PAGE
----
Many millennials have opted to embrace a life of impermanence

Monday 5th of March 2018

Facing a future without many of the usual trappings of adulthood – notably a full-time job and a mortgage – many millennials have opted to embrace a life of impermanence instead.

Traditional careers began to fade in the wake of the 2007 global financial crisis, prompting the rise of freelancers – with over a third of the US workforce currently making money in the so-called ‘gig economy’.

The simultaneous rise of cheaper flights, smartphones and roaming data plans made freelancers geographically independent of their offices – creating the perfect conditions for the rise of a tribe of ‘digital nomads’.

Given that many digital nomads are young entrepreneurs, there is a strong incentive to move away from expensive cities where accommodation consumes a large portion of their income.

As a result, nomad hubs quickly cropped up anywhere a low cost of living intersected with a high quality of life, most often in Southesast Asia but also in cheap European cities.

Over time, the once-fringe model of digital nomadism has become mainstream enough to attract an older, more affluent demographic – the so-called ‘premium nomad’. And the real estate market is taking notice.

Now a number of ‘co-living’ start-ups are beginning to emerge in prime global cities – areas where elevated house prices and rentals would normally preclude a nomadic lifestyle.

One such example is the start-up Roam. After opening its first location in Ubud, Bali, the company has constructed an international housing network with complexes of furnished, single-occupancy residences in London, Tokyo and Miami. Three more residences are planned in New York, Berlin and San Francisco.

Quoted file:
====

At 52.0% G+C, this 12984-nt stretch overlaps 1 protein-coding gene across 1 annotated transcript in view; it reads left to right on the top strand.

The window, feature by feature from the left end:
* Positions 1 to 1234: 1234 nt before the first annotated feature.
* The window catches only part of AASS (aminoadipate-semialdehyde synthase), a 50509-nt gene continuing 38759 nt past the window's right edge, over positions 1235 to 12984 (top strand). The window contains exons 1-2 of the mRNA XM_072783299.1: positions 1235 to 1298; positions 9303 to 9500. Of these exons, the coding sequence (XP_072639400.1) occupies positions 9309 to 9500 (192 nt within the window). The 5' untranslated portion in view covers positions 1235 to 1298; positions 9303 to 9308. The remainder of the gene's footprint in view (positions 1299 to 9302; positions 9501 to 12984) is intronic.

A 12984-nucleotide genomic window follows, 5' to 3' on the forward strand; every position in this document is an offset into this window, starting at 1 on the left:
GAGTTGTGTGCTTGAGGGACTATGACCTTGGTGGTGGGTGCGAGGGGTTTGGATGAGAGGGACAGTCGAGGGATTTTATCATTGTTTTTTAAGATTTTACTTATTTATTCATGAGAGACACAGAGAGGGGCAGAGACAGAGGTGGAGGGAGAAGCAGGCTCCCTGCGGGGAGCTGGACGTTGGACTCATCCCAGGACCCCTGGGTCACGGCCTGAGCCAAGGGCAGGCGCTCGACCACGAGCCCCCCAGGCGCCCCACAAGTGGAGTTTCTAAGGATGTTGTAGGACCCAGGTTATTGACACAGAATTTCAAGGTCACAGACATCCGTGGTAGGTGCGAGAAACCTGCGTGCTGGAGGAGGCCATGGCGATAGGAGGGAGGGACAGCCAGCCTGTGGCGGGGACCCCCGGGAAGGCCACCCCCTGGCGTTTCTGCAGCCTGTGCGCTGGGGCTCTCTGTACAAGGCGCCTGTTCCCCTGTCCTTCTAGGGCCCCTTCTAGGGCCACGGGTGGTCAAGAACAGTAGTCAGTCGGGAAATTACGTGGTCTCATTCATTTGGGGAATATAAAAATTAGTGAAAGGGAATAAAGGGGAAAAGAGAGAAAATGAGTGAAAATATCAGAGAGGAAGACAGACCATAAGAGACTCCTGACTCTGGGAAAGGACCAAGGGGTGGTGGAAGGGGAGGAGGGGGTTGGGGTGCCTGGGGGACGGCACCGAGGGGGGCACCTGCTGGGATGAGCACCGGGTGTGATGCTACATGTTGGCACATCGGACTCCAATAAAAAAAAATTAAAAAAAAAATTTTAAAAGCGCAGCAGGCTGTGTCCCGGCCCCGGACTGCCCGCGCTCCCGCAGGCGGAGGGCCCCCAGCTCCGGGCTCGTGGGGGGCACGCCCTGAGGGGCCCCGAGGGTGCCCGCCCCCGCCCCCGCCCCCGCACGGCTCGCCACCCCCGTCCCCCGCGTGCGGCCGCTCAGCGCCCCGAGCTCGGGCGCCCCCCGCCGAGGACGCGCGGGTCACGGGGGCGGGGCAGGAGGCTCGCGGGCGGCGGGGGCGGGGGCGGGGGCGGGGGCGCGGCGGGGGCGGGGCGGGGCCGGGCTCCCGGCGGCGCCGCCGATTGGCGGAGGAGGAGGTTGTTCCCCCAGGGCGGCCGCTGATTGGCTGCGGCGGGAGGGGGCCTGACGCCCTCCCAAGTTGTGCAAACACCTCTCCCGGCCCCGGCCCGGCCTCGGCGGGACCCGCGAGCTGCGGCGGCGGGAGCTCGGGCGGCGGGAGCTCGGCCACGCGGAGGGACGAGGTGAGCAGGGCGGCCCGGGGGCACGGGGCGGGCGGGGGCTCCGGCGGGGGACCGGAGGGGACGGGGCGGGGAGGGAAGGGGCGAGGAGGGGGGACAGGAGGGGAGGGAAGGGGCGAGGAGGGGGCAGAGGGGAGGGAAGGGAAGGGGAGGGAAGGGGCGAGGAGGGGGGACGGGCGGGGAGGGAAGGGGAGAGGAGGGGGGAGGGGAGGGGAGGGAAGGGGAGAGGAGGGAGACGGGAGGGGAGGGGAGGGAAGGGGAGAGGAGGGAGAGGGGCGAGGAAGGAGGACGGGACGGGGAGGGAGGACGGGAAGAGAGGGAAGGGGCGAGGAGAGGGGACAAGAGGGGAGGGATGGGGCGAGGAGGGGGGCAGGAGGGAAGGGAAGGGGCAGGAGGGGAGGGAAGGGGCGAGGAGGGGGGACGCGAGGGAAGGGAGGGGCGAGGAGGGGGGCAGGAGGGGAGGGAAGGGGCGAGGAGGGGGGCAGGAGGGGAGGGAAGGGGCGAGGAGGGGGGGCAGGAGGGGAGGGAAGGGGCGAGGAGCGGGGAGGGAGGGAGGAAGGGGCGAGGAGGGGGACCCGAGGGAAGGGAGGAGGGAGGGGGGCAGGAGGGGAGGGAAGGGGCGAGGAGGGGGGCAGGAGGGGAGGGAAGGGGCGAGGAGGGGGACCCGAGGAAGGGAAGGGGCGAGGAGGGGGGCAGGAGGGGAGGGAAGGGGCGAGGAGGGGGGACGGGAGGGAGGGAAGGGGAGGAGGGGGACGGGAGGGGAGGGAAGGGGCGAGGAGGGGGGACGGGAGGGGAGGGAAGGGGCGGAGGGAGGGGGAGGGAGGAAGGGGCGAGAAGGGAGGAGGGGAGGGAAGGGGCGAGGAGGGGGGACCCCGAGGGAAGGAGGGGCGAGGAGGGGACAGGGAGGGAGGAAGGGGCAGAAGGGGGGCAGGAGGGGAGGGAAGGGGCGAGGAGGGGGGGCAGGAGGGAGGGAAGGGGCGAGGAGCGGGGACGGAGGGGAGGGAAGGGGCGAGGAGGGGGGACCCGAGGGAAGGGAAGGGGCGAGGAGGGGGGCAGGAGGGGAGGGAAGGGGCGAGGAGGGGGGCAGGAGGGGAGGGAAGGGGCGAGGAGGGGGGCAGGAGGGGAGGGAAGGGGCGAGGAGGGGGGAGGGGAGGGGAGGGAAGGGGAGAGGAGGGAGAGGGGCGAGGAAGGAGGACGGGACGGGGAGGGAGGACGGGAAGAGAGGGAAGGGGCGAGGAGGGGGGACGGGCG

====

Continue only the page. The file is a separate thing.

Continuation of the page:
Roam’s approach is to open locations in alpha cities or global hubs so that their residents never have to leave the system because the company is located everywhere they want to be.

Roam’s network offers a lease which allows its residents to continually move thereby providing an alternative way to think about home for ‘location independent’ residents.

While the minimum stay is a week, Roam encourages its residents to stay – via discounts for longer bookings – because it believes its major selling point is its community.

By combining co-living with nomadism, Roam aims to alleviate the loneliness that typically accompanies an itinerant life. While residents each have their own private rooms, they also have access to a co-working space and shared communal areas. The intention is for residents to meet as many people as possible.

To date, Roam has hosted more than 2 200 residents – a wandering group of entrepreneurs, freelancers, retirees and tourists who call themselves “Roamies”. The company estimates that there are 1.2 million people who have the income – and the ability to work remotely – who can live this way, suggesting that this is a real estate sector which can only grow.

For more information on work-home hybrids in Southern Africa, contact a Pam Golding Properties area specialist for properties that meet this criteria.


Posted by Sandra Gordon